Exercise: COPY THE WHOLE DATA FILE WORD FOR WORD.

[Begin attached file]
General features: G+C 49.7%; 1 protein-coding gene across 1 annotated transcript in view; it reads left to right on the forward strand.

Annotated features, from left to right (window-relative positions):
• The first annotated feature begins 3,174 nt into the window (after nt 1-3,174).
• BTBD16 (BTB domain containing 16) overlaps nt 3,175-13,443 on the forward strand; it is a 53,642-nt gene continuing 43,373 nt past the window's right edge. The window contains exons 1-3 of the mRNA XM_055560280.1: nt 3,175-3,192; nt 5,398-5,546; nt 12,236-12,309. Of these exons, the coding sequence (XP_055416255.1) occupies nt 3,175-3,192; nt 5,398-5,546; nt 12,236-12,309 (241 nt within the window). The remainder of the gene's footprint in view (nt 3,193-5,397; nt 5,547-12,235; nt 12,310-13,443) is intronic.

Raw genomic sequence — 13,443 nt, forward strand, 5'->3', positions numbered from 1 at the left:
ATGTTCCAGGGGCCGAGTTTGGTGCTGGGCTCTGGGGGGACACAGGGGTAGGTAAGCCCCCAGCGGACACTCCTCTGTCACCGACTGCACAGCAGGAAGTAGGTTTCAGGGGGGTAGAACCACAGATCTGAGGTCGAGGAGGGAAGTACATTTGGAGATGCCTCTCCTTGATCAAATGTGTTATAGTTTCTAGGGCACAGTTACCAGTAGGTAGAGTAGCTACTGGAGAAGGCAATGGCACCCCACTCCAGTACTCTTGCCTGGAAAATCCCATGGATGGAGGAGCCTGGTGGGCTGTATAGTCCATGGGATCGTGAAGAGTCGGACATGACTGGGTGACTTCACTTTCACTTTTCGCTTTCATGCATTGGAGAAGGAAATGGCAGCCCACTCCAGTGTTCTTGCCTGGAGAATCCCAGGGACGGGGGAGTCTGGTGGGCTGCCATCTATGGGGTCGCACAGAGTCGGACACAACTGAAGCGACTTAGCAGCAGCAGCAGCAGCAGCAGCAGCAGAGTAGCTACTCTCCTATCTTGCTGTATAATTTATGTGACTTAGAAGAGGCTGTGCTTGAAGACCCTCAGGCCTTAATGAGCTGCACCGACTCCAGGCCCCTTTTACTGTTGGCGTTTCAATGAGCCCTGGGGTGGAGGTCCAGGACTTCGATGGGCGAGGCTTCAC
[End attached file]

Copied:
General features: G+C 49.7%; 1 protein-coding gene across 1 annotated transcript in view; it reads left to right on the forward strand.

Annotated features, from left to right (window-relative positions):
• The first annotated feature begins 3,174 nt into the window (after nt 1-3,174).
• BTBD16 (BTB domain containing 16) overlaps nt 3,175-13,443 on the forward strand; it is a 53,642-nt gene continuing 43,373 nt past the window's right edge. The window contains exons 1-3 of the mRNA XM_055560280.1: nt 3,175-3,192; nt 5,398-5,546; nt 12,236-12,309. Of these exons, the coding sequence (XP_055416255.1) occupies nt 3,175-3,192; nt 5,398-5,546; nt 12,236-12,309 (241 nt within the window). The remainder of the gene's footprint in view (nt 3,193-5,397; nt 5,547-12,235; nt 12,310-13,443) is intronic.

Raw genomic sequence — 13,443 nt, forward strand, 5'->3', positions numbered from 1 at the left:
ATGTTCCAGGGGCCGAGTTTGGTGCTGGGCTCTGGGGGGACACAGGGGTAGGTAAGCCCCCAGCGGACACTCCTCTGTCACCGACTGCACAGCAGGAAGTAGGTTTCAGGGGGGTAGAACCACAGATCTGAGGTCGAGGAGGGAAGTACATTTGGAGATGCCTCTCCTTGATCAAATGTGTTATAGTTTCTAGGGCACAGTTACCAGTAGGTAGAGTAGCTACTGGAGAAGGCAATGGCACCCCACTCCAGTACTCTTGCCTGGAAAATCCCATGGATGGAGGAGCCTGGTGGGCTGTATAGTCCATGGGATCGTGAAGAGTCGGACATGACTGGGTGACTTCACTTTCACTTTTCGCTTTCATGCATTGGAGAAGGAAATGGCAGCCCACTCCAGTGTTCTTGCCTGGAGAATCCCAGGGACGGGGGAGTCTGGTGGGCTGCCATCTATGGGGTCGCACAGAGTCGGACACAACTGAAGCGACTTAGCAGCAGCAGCAGCAGCAGCAGCAGCAGAGTAGCTACTCTCCTATCTTGCTGTATAATTTATGTGACTTAGAAGAGGCTGTGCTTGAAGACCCTCAGGCCTTAATGAGCTGCACCGACTCCAGGCCCCTTTTACTGTTGGCGTTTCAATGAGCCCTGGGGTGGAGGTCCAGGACTTCGATGGGCGAGGCTTCAC